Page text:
The Eastern Regional Service Center of the state Department of Natural Resources will be moving to the Salisbury District Court/Multi-Service Center Oct. 11 and 12.The center's current facilities, at 122 Arlington Road, Salisbury, will be closed those days. The center's new location will open Oct. 12.The new address is: Department of Natural Resources, Eastern Regional Service Center, 201 Baptist St., Room 3340, Salisbury 21801-4969.The new telephone number is 301-543-6740.
NEWS
July 1, 2005
On Wednesday, June 29, 2005, RUTH ALLEN SISKIND, age 86, of Bethesda, MD beloved wife of the late William Siskind; devoted mother of Marian (Charles) Osher, Robert (Barbara) Siskind and Sherry (the late David) Trahan; beloved sister of the late Zelda Goodman and the late Josephine Cohen; cherished grandmother of Joshua and Erica Osher, Leah (Jarlath) Treacy, Robin Siskind, Samuel and Benjamin Trahan. Funeral services will be held on Sunday, July 3, 2005 at 10 a.m. at Hines-Rinaldi Funeral Home, 11800 New Hampshire Ave., Silver Spring, MD. Interment to follow at Judean Memorial Park in Olney, MD. Family will be observing Shiva at the residence of Marian and Charles Osher on Sunday and Monday.
NEWS
July 16, 2005
On July 13, 2005, BETH SUZANNETARQUINI (nee Young), of Finksburg, MD. Beloved wife of Frank Edward Tarquini. Devoted daughter of James Douglas and Patricia Louise Stevens Young. Loving sister of Amy Daniele Young-Buckler and Karen Michele James. Also survived by her grandfather Raymond Wilson and aunt of Joseph, Alyssa, and Anthony Gonnella. A Prayer Service will be held at the family owned Mc Comas Funeral Home, Abingdon, MD on Sunday, July 17 at8 P.M. Friends may call at the funeral home in Abingdon on Sunday from 2 to 4 and 6 to 8 P.M. A Memorial Service will be held at a later date.
FEATURES
By Ann Hornaday and Ann Hornaday,SUN FILM CRITIC | July 9, 1999
Rarely has suburbia looked as blandly malign as it does in "Arlington Road," Mark Pellington's taut, harrowing and thought-provoking new suspense thriller.As early as the movie's first scene, of a young boy staggering down a well-kept street, the movie's atmosphere and emotional tone are made clear, driven home by images of benign domesticity -- a flag, a bird feeder, clothes flapping on a line -- shown in striking photographic negatives. In this disquieting movie, paranoia and suspicion rule the day, and even something as innocent as a Dalmatian gnawing a bone looks frighteningly ominous.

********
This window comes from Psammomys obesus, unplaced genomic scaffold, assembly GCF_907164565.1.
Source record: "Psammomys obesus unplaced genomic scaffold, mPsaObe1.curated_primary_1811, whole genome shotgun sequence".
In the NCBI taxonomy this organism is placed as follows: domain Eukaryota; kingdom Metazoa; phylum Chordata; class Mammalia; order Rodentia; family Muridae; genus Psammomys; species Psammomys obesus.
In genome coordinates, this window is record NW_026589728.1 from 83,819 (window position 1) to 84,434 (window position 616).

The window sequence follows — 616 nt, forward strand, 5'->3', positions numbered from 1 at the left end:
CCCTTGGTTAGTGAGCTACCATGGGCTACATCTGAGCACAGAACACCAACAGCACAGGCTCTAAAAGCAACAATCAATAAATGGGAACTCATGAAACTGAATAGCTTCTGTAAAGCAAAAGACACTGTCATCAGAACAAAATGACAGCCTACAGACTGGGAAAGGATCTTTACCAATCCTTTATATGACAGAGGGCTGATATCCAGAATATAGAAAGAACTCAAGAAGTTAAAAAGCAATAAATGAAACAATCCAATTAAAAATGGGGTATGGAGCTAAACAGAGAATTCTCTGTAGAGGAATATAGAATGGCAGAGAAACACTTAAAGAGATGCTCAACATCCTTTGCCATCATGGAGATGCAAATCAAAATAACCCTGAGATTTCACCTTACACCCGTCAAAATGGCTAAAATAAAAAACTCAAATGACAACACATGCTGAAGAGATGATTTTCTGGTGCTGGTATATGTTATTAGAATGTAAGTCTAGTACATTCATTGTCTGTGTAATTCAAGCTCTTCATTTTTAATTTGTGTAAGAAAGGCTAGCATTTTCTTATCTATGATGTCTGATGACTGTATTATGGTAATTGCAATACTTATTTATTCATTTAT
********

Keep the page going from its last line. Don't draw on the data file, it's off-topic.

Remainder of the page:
FEATURES
April 23, 1999
When Baltimore magazine published a story about "Homicide: Life on the Street" in 1997, it ran a couple of photographs of rehearsals. The actors Yaphet Kotto and Andre Braugher were identified. The tall, powerfully built and bespectacled director was not.The omission was ironic, since the director, Mark Pellington, would have made a pretty good subject for an article in his own right.The son of Bill Pellington, the Baltimore Colts linebacker who helped his team win the NFL championship in 1958, Mark grew up in Timonium and attended St. Paul's School.
FEATURES
By Ann Hornaday and Ann Hornaday,SUN FILM CRITIC | April 2, 1999
The Maryland Film Festival has nabbed the regional premiere of "Arlington Road," the new thriller by Baltimore native Mark Pellington.Pellington's new film, which stars Jeff Bridges as a college professor who studies extremist groups and Tim Robbins as a neighbor he suspects of being a terrorist, will be shown April 24. "Father's Daze," Pellington's 1993 documentary about his father, former Baltimore Colt Bill Pellington, and his struggle with Alzheimer's Disease,...
FEATURES
By Chris Kaltenbach and Chris Kaltenbach,SUN STAFF | February 25, 2000
The best movie thrillers, no matter how outrageous the plot twists or how fickle the characters, exhibit their own sense of logic. The stories may turn on a dime, the narrative may leave the viewer with a severe case of whiplash, but the audience keeps believing. Then there are the thrillers where the writers insert a plot twist just because it's time for a plot twist, shift a character's mood simply because they can and carefully calculate the number of turns-on-a-dime. The audience never starts believing.
NEWS
May 13, 2004
KAREN B. (Jones) KING, 35, died at approximately 11:30 P.M. on May 9 in Felton. Karen was born on October 1, 1968 in Baltimore, MD. She is the daughter of Vickey L. (Schuman) Meyers and husband Paul of Brogue and father Harold E. Jones, Sr. of Baltimore, MD. She was a 1986 graduate of Kenwood High School in Baltimore, MD. Karen was a Quality Assurance Manager for First Quality Janitorial Service in York. She attended North Hills Bible Church in York and was a member of the Liberty Club in York.